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Unbearable Lightness of Being a Puppet! – by Kemal Baykalli

Απρίλιος 18, 2018

Careful commentators on this blog, must have noticed that a lot of friends make comments on issues regarding the Turkish Cypriots not based on reason or knowledge, but mostly based on stereotypes and propaganda.

I am happy to share this piece of writing by my friend Kemal Baykalli putting a lot of things right.

A long piece (that is the only excuse for not reading it) but a must read for anybody who pretends that knows or is interested in what is happening a few meters north of the Green Line.

It is generally accepted that late father Denktash had the ability to pull the entire Turkish establishment behind him, just like a little kid holding the rope of his giant dog. He had deep and strong relations with Turkey’s deep state (read: military) and nobody dared to challenge him in the Cyprus affairs… until Erdogan came to power in 2002 and decided that solution of Cyprus problem will strengthen his cards at that time. That almost triggered a military coup against Erdogan.

Talat had great relations with the new AK Party government and Erdogan. Please remember, at that time Erdogan had fully supported the Annan Plan, pulled Turkey’s support from Denktash and portrayed himself as a pro-EU reformist. Erdogan and Talat worked closely before and after Annan plan referendum. Erdogan backed Talat in the elections but Talat lost when his comrade Christophias refused to document the progress they have achieved together.

Veteran Eroğlu has always been a “TRNC politician.” If you ever need to think of one Turkish Cypriot politician who scored political victories through distributing wealth and spoils of war among the voters – it is him. A real “TRNC politician” with ability to remember names, family links and balances of power in small political games. A fox if you like. And not only! He was the first right-wing politician who challenged Denktash in the elections and made it to the second round in 2000, but had to pull out after a bomb exploded in front of his house few days before the second round. Turkish deep state did not like to be challenged.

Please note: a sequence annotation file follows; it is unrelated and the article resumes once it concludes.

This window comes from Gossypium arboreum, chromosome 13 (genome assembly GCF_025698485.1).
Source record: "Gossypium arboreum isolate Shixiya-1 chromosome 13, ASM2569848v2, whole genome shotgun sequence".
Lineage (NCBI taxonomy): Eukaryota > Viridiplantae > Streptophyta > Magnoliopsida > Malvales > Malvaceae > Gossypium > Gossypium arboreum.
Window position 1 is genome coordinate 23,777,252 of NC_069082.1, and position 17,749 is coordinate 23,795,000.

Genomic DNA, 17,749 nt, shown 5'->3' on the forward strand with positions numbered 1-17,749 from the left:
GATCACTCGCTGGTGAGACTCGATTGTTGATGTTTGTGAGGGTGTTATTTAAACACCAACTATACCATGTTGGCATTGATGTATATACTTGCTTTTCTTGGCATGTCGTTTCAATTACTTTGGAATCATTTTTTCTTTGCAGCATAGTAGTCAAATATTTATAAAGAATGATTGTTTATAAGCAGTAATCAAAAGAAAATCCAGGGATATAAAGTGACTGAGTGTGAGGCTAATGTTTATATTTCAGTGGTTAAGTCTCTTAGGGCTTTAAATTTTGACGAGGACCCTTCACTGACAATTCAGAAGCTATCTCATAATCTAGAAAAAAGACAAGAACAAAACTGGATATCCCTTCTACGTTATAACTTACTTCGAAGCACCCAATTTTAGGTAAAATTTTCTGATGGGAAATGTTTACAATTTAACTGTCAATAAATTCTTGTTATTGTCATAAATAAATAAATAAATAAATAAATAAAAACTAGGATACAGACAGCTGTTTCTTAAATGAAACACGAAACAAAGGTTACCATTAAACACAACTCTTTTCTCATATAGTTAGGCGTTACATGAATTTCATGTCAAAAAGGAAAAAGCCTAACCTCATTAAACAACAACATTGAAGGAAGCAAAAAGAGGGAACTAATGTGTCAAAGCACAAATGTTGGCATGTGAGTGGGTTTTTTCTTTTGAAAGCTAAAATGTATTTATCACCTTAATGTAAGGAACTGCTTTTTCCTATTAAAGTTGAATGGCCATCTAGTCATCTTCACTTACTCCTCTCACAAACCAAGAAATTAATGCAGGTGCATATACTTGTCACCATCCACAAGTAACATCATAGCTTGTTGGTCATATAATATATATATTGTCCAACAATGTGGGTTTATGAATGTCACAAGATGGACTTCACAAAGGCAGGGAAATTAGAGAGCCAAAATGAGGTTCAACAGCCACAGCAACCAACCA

Akinci on the other hand known to be disliked by Erdogan. At the heyday of the Turkish Cypriot velvet rebellion during the Annan plan campaigns, he was remembered for taking the microphone and openly challenging Erdogan during a conference they both attended in Spain. When Akinci was elected it did not take him a week to get into an open confrontation with Erdogan when Akinci openly declared North Cyprus is not the “baby homeland” of Turkey. “We deserve brotherly relations, not that of a mother and a child” spoke Akinci on the Turkish TV – which made him an open target by the pro-Erdogan trolls in Turkey and North Cyprus. To make things even worse, Akinci lost a lot of credibility in the eyes of Erdogan when Akinci decided to take matters into his hands, and presented maps and territorial percentages unilaterally, without fully consulting with Turkey, during the final round of talks.

None of the Turkish Cypriot leaders fit comfortably in the definition of a “puppet”. Denktash, for example, was more puppeteer than a puppet. Being Cypriot, all of them were stubborn, egoistic and scheming but hardly a puppet.